Intended for healthcare professionals

Careers

Clear commitment

BMJ 2014; 348 doi: https://doi.org/10.1136/bmj.g3785 (Published 09 June 2014) Cite this as: BMJ 2014;348:g3785
  1. Tom Moberly
  1. 1editor, BMJ Careers
  1. tmoberly{at}bmj.com

Many doctors would baulk at the idea of embarking on another long vocational degree after finishing core medical training. At that stage in their working lives most trainees will be focusing on completing specialty training and seeking a consultant post or a partnership in a general practice—or on beating their own path towards a fulfilling career.

But, for aspiring oral and maxillofacial surgeons, dual qualification as a doctor and a dentist is essential. As Rory O’Connor and colleagues underline in their explanation of how to get into the specialty (http://careers.bmj.com/careers/advice/view-article.html?id=20017963), the pursuit of dual qualification “requires dedication, tenacity, and self sacrifice.” They argue that this effort offers a significant return on investment. “Correcting facial deformity and managing facial trauma and facial reconstruction are difficult and often complex, but the effect on a patient’s quality of life is profound and just reward for any surgeon,” they say.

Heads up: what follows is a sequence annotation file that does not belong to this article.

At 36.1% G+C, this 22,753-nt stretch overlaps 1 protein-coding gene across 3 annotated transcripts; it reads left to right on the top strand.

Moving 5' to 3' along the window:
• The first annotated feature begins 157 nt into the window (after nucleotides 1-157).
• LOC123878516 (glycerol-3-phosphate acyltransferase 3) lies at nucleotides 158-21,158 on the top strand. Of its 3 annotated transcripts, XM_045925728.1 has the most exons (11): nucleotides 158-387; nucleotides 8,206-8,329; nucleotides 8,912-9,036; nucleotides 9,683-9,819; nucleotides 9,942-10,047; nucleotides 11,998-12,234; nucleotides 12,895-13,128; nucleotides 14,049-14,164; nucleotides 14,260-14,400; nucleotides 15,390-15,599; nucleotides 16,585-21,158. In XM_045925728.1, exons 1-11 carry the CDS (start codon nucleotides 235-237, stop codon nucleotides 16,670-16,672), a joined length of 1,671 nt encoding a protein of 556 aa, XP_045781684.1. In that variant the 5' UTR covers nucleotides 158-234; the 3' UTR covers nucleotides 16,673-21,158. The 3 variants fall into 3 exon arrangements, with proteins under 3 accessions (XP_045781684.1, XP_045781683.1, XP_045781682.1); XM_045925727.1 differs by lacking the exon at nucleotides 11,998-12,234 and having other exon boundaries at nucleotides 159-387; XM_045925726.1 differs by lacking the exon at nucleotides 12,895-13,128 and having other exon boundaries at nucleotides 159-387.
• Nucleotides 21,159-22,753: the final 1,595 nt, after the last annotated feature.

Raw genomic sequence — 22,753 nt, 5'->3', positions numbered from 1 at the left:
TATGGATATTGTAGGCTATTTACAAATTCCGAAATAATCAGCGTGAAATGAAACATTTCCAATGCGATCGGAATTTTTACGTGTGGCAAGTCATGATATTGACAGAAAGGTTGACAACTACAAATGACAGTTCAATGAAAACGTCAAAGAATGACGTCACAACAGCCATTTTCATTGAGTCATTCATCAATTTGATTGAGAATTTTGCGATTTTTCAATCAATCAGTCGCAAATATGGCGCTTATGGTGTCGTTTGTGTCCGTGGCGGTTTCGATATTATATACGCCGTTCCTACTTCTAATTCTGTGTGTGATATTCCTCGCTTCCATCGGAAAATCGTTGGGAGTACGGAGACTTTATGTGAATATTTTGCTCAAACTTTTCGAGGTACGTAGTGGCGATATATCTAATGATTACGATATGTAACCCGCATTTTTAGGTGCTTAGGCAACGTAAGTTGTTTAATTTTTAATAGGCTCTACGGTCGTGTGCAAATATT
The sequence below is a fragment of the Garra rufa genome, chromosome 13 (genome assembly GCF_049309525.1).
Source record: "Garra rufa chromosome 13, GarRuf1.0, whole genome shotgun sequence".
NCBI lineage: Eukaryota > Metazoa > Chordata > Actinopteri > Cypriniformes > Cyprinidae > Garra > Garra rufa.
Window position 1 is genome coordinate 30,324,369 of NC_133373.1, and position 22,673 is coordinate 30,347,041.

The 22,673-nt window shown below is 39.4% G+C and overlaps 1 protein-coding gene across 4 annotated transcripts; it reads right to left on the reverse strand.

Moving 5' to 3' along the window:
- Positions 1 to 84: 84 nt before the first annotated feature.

O’Connor and colleagues point out that, as competition for surgical posts increases, many doctors are opting to undertake second degrees, sometimes of questionable direct benefit to their careers. “OMFS [oral and maxillofacial surgery] offers the opportunity to study another degree with the benefit that it is a recognised part of training,” they say. They also dismiss as a myth the notion that dual qualification means that training is “unacceptably long” in oral and maxillofacial surgery. “The average age of appointment to consultant is no higher than for other surgical specialties, because streamlining of training from specialty trainee year 3 compensates for the time taken to become dual qualified,” they say.

If aspiring surgeons are interested in pursuing a career in oral and maxillofacial surgery and have the stomach for a decade of study, the specialty’s dual qualification requirement does at least offer upfront clarity as to what is expected of trainees aspiring to consultancy.